|Potential future Big East champions like Rutgers likely won't be guaranteed a spot in the playoff bowl rotation. (US Presswire)|
The forthcoming college football playoff bowl rotation likely won't include a seventh game after all.
The AP reported in September -- and Larry Scott himself would later confirm -- that the sport's conference commissioners had discussed creating an additional 'access' bowl for the playoff rotation that would pair the highest-ranked team from the Big East or four "non-AQ" conferences against a team from the Big 12 or Pac-12. But CBSSports.com's Dennis Dodd reported Sept. 25 that television interest in the game would be relatively minimal, with the game valued at only $20 million, just one-quarter of properties like the Rose Bowl and upcoming Champions Bowl.
As a result of that valuation, ESPN's Brett McMurphy reported Wednesday that the game is now unlikely back off the playoff negotating table.
"Three weeks ago it was probably 90-10 [the seventh game would be approved]," a source told McMurphy, "now I would put it at less than 50 percent." Another source said that the new game "is not on the level with the other contract bowls" in terms of financial interest.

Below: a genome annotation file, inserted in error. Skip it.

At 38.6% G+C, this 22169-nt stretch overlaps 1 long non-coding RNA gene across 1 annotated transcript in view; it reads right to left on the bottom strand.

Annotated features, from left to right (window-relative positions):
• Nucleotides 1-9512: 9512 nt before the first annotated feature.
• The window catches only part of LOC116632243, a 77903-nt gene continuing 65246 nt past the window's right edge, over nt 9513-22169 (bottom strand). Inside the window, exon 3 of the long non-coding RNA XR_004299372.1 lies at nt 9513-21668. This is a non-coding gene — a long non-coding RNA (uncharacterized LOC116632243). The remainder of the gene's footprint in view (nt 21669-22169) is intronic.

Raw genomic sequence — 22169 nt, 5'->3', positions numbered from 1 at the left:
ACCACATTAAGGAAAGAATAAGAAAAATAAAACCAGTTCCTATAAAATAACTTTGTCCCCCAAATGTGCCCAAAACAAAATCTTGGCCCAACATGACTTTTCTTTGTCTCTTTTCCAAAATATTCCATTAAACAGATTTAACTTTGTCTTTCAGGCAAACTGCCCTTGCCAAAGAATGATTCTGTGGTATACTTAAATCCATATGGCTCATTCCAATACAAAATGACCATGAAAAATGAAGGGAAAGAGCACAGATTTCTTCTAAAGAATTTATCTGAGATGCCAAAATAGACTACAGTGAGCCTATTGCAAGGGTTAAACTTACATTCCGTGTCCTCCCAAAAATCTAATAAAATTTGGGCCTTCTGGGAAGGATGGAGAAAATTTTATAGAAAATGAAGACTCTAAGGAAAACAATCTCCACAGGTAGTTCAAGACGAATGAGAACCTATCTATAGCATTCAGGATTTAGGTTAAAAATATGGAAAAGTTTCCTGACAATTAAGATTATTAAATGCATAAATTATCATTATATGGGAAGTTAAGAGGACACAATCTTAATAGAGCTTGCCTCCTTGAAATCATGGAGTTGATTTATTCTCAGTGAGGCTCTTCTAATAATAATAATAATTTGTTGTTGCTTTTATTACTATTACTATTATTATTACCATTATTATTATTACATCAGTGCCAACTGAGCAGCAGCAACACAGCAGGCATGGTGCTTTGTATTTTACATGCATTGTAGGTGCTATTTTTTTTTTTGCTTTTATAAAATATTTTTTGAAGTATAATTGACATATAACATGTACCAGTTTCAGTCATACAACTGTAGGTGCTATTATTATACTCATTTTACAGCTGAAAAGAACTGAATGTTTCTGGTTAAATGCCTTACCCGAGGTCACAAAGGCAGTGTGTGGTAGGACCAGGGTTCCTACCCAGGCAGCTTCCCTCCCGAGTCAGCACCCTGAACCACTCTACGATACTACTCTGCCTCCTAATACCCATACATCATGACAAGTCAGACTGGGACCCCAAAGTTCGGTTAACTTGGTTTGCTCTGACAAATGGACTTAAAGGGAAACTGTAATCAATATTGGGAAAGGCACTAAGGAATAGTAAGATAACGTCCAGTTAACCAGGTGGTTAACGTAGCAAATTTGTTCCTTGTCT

The playoff rotation will instead stick with its original plan for six involved bowls--traditional BCS participants Rose, Sugar, Orange and Fiesta, and two additional bowls universally expected to be the Cotton and Chick-Fil-A. The Rose, Champions (whether held at the Sugar or Cotton) and Orange Bowl will fill out their six slots according to their contracts with five power conferences (and Notre Dame), with the playoff's selection committee assigning their highest-rated at-large teams to the six slots available in the Cotton/Sugar, Fiesta, and Chicl-Fil-A.
Though the dissolution of the seventh bowl proposal will be a blow to the Big East and the non-AQ conferences, as long as the selection committee is indeed granted the power to assign the 'access' bowl bids itself, a look at the past BCS standings (or the current ones, where Rutgers, Louisville, and Boise State all have shots at cracking the top 10) suggest the highest-ranked team outside the five "power" conferences will still nab a "Big Six" bid more often than not.
But unlike with the seventh bowl, that big won't be guaranteed--meaning Wednesday's report won't go over well outside the SEC-Big Ten-Pac-12-Big 12-ACC inner circle.